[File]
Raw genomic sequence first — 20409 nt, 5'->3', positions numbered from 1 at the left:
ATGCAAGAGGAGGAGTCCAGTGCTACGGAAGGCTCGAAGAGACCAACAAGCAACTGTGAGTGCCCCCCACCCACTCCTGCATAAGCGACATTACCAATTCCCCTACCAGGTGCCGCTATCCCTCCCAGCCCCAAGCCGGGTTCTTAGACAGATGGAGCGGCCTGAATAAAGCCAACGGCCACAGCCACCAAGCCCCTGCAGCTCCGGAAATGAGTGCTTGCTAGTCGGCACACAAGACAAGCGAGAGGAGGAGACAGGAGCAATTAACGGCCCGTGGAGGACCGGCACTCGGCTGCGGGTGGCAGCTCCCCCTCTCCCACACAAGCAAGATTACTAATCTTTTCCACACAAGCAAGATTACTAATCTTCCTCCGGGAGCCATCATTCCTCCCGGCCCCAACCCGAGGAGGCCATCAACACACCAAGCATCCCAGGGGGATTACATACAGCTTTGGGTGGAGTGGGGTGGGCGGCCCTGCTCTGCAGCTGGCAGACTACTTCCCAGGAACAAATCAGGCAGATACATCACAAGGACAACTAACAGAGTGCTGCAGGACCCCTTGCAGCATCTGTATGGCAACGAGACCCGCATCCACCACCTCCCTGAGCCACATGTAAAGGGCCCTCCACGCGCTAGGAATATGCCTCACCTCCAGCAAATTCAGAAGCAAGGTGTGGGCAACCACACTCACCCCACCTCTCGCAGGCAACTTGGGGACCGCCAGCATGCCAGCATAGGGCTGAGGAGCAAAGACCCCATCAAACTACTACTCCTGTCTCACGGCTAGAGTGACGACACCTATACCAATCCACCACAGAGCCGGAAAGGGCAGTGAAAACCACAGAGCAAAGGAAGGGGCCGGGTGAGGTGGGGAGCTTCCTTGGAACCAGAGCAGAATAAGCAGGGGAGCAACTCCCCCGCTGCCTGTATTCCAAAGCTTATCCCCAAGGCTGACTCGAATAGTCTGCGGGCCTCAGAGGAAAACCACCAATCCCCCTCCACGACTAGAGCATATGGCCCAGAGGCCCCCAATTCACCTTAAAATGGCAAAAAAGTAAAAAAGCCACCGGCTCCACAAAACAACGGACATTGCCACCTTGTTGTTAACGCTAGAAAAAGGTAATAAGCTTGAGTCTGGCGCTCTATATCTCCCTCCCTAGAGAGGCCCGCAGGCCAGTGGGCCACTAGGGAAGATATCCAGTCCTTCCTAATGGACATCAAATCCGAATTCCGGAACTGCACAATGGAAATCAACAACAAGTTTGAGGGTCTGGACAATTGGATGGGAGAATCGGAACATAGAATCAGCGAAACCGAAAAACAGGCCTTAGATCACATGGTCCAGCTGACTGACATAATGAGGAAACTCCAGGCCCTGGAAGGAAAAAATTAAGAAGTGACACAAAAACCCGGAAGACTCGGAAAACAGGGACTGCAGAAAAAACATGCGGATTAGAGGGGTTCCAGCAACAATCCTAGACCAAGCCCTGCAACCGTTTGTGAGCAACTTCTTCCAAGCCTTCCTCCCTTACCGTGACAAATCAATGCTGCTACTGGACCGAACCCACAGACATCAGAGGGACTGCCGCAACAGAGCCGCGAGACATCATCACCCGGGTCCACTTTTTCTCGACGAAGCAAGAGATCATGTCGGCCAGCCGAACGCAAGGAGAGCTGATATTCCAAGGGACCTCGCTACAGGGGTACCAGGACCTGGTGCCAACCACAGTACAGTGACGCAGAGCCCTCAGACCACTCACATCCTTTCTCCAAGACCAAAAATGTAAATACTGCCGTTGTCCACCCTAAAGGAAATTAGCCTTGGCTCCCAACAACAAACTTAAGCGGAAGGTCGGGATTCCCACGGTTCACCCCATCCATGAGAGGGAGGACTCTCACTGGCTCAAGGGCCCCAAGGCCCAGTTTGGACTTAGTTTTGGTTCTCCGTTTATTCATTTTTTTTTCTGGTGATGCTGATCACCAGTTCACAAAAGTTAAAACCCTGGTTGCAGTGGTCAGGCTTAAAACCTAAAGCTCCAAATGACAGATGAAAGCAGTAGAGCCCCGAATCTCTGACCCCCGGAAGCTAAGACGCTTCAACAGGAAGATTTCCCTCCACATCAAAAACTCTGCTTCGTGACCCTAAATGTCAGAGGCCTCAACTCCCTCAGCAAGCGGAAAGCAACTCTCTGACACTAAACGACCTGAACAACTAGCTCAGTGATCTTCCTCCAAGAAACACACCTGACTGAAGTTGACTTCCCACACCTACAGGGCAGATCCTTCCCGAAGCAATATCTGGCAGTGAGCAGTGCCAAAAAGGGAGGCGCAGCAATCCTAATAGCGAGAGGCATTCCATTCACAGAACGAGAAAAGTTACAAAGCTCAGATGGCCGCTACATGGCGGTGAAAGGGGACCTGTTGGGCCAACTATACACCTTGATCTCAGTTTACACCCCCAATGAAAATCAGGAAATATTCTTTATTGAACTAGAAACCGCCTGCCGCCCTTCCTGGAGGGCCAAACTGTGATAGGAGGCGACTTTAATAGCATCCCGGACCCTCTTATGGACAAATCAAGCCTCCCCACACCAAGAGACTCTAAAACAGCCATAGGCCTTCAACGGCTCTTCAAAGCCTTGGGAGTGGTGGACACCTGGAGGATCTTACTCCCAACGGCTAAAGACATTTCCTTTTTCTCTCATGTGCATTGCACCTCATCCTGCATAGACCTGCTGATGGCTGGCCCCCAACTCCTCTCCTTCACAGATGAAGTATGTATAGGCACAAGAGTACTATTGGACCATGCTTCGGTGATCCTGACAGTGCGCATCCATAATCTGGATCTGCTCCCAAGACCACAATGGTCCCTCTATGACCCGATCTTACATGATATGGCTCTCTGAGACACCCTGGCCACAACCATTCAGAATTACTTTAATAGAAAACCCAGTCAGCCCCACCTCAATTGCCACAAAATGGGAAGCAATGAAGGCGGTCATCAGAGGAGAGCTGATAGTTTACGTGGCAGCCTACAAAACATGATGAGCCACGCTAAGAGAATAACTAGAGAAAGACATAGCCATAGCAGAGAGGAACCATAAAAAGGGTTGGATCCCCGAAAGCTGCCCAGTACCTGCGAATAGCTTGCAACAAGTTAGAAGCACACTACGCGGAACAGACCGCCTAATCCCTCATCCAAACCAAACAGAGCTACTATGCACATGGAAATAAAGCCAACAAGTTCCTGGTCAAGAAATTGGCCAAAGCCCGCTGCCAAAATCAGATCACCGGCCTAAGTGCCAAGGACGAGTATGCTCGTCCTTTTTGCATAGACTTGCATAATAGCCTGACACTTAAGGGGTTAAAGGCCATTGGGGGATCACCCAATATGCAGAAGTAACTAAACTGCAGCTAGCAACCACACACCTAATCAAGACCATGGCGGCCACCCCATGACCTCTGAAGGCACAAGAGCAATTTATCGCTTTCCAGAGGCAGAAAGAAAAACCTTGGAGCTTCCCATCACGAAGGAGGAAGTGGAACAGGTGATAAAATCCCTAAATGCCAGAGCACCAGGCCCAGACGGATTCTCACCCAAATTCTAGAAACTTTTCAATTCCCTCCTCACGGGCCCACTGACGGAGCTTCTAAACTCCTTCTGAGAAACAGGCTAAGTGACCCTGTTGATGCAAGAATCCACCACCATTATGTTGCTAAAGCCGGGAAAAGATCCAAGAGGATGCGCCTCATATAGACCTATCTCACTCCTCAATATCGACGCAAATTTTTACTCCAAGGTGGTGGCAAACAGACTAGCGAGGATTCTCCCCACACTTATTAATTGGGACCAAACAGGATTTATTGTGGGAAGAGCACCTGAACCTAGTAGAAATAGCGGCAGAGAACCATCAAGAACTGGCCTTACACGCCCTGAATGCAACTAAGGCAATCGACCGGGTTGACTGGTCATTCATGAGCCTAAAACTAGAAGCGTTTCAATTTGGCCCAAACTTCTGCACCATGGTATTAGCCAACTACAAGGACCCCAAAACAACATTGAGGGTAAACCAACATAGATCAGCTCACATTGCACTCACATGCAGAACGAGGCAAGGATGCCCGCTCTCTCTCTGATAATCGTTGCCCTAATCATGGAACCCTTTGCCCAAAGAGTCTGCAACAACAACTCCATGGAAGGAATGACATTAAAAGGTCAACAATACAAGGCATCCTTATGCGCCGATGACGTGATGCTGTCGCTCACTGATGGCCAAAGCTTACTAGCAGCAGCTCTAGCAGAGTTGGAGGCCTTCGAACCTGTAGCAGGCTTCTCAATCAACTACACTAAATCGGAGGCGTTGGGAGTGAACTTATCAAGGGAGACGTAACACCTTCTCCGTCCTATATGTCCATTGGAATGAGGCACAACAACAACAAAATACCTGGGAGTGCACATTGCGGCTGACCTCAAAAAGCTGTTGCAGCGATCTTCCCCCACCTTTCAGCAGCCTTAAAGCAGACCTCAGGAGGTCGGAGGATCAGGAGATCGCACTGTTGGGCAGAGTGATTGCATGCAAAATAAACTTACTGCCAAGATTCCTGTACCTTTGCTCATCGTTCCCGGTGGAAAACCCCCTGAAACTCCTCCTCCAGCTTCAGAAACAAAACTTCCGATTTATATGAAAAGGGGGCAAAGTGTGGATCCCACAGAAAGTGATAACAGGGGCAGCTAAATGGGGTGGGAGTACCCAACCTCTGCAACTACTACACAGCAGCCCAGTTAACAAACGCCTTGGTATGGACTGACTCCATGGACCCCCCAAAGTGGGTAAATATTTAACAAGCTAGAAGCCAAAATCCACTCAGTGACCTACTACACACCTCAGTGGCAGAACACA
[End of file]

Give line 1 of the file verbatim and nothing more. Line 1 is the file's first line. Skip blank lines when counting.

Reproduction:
Raw genomic sequence first — 20409 nt, 5'->3', positions numbered from 1 at the left: